A garda had identified Cooney from CCTV footage as the cyclist circling Mr Davis. Cooney's DNA was found on a glove in an area on Belcamp Lane where the shooter could be seen discarding gloves and a black body warmer minutes after the shooting.

Cooney was also identified returning to the same area to retrieve the body warmer about one hour and 20 minutes after the shooting.

The prosecution also relied on mobile phone evidence that showed Cooney's phone was calling CD at moments when the person identified on CCTV as the shooter could be seen holding a phone to his ear.

This was the first trial in which the use of mobile phone evidence was contested following a ruling by the Court of Justice of the European Union which found that Ireland's system of retaining and accessing mobile phone data was a breach of privacy rights.

Mr Justice Hunt allowed the mobile phone evidence, saying the "weighty public interest and common good associated with the need to properly investigate this murder comprehensively outweighed any limited privacy rights attaching to the data."


After the murder the shooter's movements were tracked by CCTV as he walked to a nearby bus-stop. Witness Stacey Hayes told the trial that at the same time she was driving around Darndale with Cooney's girlfriend, identified only as EF.

EF was speaking to someone on the phone and directed Ms Hayes until they came to the same bus stop where EF said, "there's the idiot" and told Ms Hayes to pull in. Ms Hayes said she recognised the person who got into her car as EF's boyfriend Cooney.

She denied to Cooney's defence barrister Giollaíosa Ó Lideadha SC that criminals had put pressure on her to make a false allegation against Cooney.

Mobile phone evidence showed that Cooney's phone was on a call to EF's phone for 200 seconds at the exact time Ms Hayes said EF was directing her to the bus stop while speaking to someone on the phone.

Cooney denied to gardaí that he was the person on the bicycle or that he was the shooter. Mr Ó Lideadha told the jury that the prosecution case contained "large holes" and did not amount to proof beyond reasonable doubt.

He said there could have been a number of people who had a motive to murder Mr Davis and he questioned the credibility of the garda who identified Cooney from CCTV footage. He further questioned the prosecution's claim that they had proven that the mobile phone belonged to Cooney.

The jury's verdict is likely to be appealed. During legal argument Mr Ó Lideadha described the judge's charge to the jury as "the complete negation of a fair trial". He indicated that if the case goes to the appeal court he will make submissions regarding the judge's presentation to the jury.


Mr Davis's mother, Sandra Davis, told the trial that she knew her son was dealing drugs when he started buying expensive clothes and going to Amsterdam. He spent over €1,000 on a buggy when his son was born.

She said things started to "go downhill" after January 2019 when her son's "so-called friends" all disappeared. In March that year five men appeared in her garden. One of them shouted at Ms Davis: "Tell Jordan to pay his f*cking bills, it's not over, tell Jordan we'll be back." That night the windows of the house were smashed, she said.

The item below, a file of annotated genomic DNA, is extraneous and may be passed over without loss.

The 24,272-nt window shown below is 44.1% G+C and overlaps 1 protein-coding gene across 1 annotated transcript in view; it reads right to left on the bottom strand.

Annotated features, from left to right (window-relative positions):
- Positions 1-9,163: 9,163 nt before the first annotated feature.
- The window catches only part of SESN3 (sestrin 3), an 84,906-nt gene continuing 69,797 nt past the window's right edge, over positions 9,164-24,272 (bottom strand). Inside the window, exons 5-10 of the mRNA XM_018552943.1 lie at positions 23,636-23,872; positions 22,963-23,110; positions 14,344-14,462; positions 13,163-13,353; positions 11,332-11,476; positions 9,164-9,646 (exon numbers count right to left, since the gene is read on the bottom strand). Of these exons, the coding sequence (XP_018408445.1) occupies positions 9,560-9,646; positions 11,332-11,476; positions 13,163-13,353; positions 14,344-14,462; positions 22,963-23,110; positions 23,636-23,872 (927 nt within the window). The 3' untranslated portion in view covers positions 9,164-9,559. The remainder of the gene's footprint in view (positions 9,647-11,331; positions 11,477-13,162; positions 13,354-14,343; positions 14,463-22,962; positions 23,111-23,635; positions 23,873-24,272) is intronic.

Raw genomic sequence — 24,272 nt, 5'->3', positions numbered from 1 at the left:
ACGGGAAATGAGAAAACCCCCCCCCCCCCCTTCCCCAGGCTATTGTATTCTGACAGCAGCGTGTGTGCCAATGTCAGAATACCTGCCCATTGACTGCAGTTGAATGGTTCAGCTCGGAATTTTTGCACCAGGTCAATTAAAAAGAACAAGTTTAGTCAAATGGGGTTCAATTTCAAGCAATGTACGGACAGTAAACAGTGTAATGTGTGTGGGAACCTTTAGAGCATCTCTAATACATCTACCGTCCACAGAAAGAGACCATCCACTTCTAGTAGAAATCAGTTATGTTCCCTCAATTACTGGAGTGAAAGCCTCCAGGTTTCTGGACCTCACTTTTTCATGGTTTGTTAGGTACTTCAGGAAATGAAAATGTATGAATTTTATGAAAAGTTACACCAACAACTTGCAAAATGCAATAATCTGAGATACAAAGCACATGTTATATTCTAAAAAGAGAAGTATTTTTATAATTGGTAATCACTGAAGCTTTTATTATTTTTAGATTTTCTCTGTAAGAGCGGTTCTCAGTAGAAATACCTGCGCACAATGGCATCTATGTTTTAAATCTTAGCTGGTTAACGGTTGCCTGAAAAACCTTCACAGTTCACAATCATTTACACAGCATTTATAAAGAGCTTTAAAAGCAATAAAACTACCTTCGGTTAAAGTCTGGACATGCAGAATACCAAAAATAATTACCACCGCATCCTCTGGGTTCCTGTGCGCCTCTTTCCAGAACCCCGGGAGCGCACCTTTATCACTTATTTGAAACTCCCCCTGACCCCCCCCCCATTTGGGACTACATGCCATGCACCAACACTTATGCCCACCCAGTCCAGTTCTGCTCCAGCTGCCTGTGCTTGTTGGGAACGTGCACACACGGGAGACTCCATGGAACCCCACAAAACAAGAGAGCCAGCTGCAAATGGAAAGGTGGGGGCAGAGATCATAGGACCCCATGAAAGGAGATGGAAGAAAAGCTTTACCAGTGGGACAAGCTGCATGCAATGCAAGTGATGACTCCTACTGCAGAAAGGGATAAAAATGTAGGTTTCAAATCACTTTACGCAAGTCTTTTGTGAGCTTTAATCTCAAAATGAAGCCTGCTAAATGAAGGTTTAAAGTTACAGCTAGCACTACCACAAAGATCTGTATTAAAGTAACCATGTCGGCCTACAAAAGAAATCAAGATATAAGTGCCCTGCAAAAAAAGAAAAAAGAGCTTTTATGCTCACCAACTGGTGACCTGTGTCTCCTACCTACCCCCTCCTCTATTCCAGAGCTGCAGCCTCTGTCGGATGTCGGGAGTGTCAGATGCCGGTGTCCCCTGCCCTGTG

Sandra Davis, the mother of Jordan Davis, outside the Central Criminal Court in Dublin. Photo: Collins

By May 2019 she said her son "seemed to believe that things were okay" and he began to relax. "He sorted it out, he said he sorted it out," she said. She agreed that he had been friends with Sean Little, who was shot dead one day before her son.

During a separate investigation into CD, gardaí discovered a drug dealer's "tick list", which contained names of people who owed money to CD. Gardaí identified a person owing €70,000 and marked as "Jordo" as being Jordan Davis.

In a lengthy charge to the jury, Mr Justice Hunt said if they were satisfied beyond a reasonable doubt that Cooney was the cyclist who came up behind Jordan Davis and shot him, they must find him guilty of murder.

He told them that the gunman who cycled up behind Mr Davis and shot him dead was "undoubtedly guilty of murder" but the issue for them to resolve was whether the cyclist was Wayne Cooney.

Mr Justice Hunt told the jury that if the prosecution failed to prove beyond a reasonable doubt that Cooney murdered Mr Davis, they could find that he impeded the arrest or prosecution of the murderer by taking away the body warmer.

He said that, by his own admission, Cooney was seen on CCTV at Belcamp Lane about one hour and 20 minutes after the murder.

He said the shooter disposed of the body warmer during a 40-second period when he was off-camera and when Cooney retrieved the body warmer, he also went off camera for almost exactly 40 seconds.

He said the jury should consider that if Cooney was not the person who left the body warmer, he must have acquired some knowledge that it had been put there. He added: "If he didn't do the shooting, he acquired the knowledge of where the item was in that hour and 20 minutes. That has to be considered by you."

On this view, Mr Justice Hunt said Cooney was not the shooter but might have been "covering up". He further told the jury: "If he didn't do the shooting, he didn't get to the lane-way by accident. There had to be some information that brought him there, he had to know something about what he was retrieving and where he was retrieving it from."